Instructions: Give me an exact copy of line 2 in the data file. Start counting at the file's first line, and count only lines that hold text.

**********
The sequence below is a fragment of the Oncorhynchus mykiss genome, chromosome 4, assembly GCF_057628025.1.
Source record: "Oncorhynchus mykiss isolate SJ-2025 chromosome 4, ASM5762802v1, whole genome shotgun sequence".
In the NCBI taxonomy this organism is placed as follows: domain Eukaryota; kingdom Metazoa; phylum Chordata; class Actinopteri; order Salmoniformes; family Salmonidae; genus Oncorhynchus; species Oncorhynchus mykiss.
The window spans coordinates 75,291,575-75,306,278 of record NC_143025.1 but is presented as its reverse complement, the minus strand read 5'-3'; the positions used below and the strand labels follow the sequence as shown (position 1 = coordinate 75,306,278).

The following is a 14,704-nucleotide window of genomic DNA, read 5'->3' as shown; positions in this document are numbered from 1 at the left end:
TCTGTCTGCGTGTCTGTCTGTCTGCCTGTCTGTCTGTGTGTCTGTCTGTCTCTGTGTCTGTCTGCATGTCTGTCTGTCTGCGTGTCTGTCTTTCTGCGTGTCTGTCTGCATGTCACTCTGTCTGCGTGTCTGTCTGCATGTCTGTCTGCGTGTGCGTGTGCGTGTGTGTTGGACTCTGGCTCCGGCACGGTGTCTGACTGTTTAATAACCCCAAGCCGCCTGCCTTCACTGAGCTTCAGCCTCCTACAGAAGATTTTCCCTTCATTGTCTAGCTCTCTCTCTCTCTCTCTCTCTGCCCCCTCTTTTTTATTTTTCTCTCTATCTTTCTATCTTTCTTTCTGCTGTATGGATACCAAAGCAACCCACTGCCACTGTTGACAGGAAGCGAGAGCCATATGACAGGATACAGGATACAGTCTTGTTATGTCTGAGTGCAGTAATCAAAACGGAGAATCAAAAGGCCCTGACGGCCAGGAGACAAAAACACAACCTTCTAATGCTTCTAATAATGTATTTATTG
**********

Source record: "Oncorhynchus mykiss isolate SJ-2025 chromosome 4, ASM5762802v1, whole genome shotgun sequence".